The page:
In his guest article, “Devaluation and adjustment in developing countries” [June 1983], Professor Kaldor has pointed out some key issues that would otherwise have been swept into the background in the debate over the balance of payments difficulties of LDCs and devaluation as a possible cure. I should like to raise a few questions in the spirit of and linked to his analysis. First, the distribution of the burden of adjustment of the rest of the world to OPEC’s surplus cannot be said to be optimal in any sense. Were it not for the fact that financial markets in industrial countries have succeeded in monopolizing OPEC’s excess liquidity, the industrial countries would be faced with a chronic balance of payments position. As it is, the financial flow (from OPEC to Euromarket) has meant that LDCs bear a disproportionate burden of real adjustment.
Second, Professor Kaldor has good cause to be suspicious of the traditional deflation/ devaluation “medicine.” Either policy involves a substantial medium-term cut in real wages. Several well-grounded theoretical arguments can be adduced in favor of the hypothesis that such a real wage cut may aggravate the balance of payments further and plant the seed for a vicious circle of decline. Third, LDCs have often been accused of acting “irresponsibly” by over-borrowing from the Euromarket. It can be shown that even within the severe confines of a rational expectations model, LDCs did not overborrow—rather, they acted to maximize utility subject to rational expectations of the future price of financing and rationing constraints.
Fourth, LDC borrowing to finance deficits is often analyzed using supply and demand functions to portray the market for international finance. This is invalid and misleading. In fact, financial developments in the past few years may be more usefully approached using an intertemporal, game-theoretic framework from which it becomes evident that some of the debt problem is attributable to oligopolistic competition among commercial banks and problems of “moral hazard” when it comes to bailing out these banks. Hence, further study of competitive distortions within financial markets would be fruitful. (I myself am in the process of integrating the above factors).
In summary, there has been an excessive reliance upon the stale, neoclassical paradigm in explaining the LDC debt problem. A new problem such as this requires a new approach and I offer my thanks to you for stimulating the debate.
Deeds not words
With reference to your response to Peter Dodd’s letter [March 1983] on effective family planning in Africa, I should like to offer some comments as an observer. The local employees of a project in Africa that has a family planning component all have seven children or more. There is no question about their commitment to the success of the program—as long as it applies to other people.
It would appear that by far the most important factor is the desperate need to change deeply entrenched attitudes on family size. Perhaps this can only be accomplished by an expensive and intensive public relations and advertising campaign. Verbal exhortation is hardly enough.
David I. Marks
New from the Fund
Government Budgeting and Expenditure Controls: Theory and Practice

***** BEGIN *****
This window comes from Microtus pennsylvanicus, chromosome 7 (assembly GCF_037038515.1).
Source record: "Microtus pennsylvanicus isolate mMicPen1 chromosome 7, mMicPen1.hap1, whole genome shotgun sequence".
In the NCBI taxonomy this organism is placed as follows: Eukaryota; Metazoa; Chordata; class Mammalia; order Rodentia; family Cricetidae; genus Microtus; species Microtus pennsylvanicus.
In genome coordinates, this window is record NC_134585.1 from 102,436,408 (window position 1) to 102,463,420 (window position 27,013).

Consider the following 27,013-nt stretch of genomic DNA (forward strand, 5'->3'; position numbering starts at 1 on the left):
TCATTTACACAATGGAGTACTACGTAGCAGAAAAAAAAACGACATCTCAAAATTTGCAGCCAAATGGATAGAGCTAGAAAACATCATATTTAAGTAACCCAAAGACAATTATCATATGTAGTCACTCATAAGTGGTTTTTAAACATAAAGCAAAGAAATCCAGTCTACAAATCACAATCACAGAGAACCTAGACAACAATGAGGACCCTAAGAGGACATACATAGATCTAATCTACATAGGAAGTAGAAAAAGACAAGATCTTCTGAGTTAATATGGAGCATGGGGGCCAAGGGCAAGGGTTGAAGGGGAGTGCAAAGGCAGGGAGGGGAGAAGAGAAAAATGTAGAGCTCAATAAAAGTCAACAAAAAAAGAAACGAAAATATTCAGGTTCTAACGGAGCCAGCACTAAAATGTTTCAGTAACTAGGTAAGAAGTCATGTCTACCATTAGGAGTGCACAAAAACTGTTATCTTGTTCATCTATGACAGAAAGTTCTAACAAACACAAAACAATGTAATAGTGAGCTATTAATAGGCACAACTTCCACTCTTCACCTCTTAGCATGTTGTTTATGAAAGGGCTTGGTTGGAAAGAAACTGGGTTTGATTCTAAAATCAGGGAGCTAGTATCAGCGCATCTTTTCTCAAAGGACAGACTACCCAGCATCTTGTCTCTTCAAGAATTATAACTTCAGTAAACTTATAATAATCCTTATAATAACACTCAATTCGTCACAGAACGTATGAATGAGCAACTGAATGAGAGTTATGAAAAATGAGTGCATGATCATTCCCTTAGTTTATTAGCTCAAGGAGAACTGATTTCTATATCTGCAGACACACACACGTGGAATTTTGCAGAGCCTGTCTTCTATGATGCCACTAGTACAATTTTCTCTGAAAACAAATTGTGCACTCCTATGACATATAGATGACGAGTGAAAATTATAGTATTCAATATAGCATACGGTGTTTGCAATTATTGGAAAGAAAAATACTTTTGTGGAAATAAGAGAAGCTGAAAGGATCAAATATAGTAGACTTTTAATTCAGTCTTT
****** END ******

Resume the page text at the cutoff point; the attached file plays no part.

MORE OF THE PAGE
by A. Premchand
The book offers a comprehensive review of fiscal policies and their implications for budgeting and expenditure controls and provides an in-depth discussion of techniques, procedures, and processes of budgeting using illustrative material drawn from the experiences of industrial and developing countries.
Government Budgeting and Expenditure Controls seeks to build a bridge between public finance and public administration through a discussion of theories and related practices. Each chapter provides a perceptive, state-of-the-art introduction followed by a delineation of the role of techniques, their usefulness and limitations, and the directions of future improvement. It examines the problems of budget formulation, the relation of programs to the attainment of various policy objectives, and the interplay between the economic and administrative aspects of budgeting. The book covers developments in budgeting and expenditure controls and discusses the efficacy of recent budget reforms, analyzes their successes or failures, and describes their current status.
The book is addressed to the tasks of policymakers in financial agencies in central, state, and local governments, and considers issues involved in contemporary government budgeting and financial management.
About the author
Mr. Premchand, Advisor in the Fund’s Fiscal Affairs Department, has written extensively on government finances and financial administration. His earlier books included Control of Public Expenditures in India (1963 and 1966) and Performance Budgeting (1969). He has lectured at several universities and training institutions in India and the United States.
1. Fiscal Policy Parameters for Budgeting
2. Purposes of Budget and Determinants of Public Expenditures
3. Functional Approach to Budgeting
4. Budgeting: Approaches to Decision Making
5. Budgeting: Organizational Aspects
6. Development Planning and Budgeting
7. Expenditure Planning and Forecasting
8. Inflation Budgeting
9. Short-Term Adjustments in Public Expenditures
II. Structures, Systems, and Financial Management
10. Budgets: Structural Aspects
11. Budget Innovations: Performance to Zero-Base Budgeting Systems
12. Budget Execution and Cash Management
13. Government Accounting and Financial Information Systems
III. Budgetary Relationships
14. Public Enterprises and Autonomous Agencies
15. Intergovernmental Fiscal Management
Approximately 600 pages.
Advice on payment in currencies other than the U.S. dollar will be given on request.
For further information and to place orders, please write to: Publications Unit
International Monetary Fund
Washington, DC 20431 USA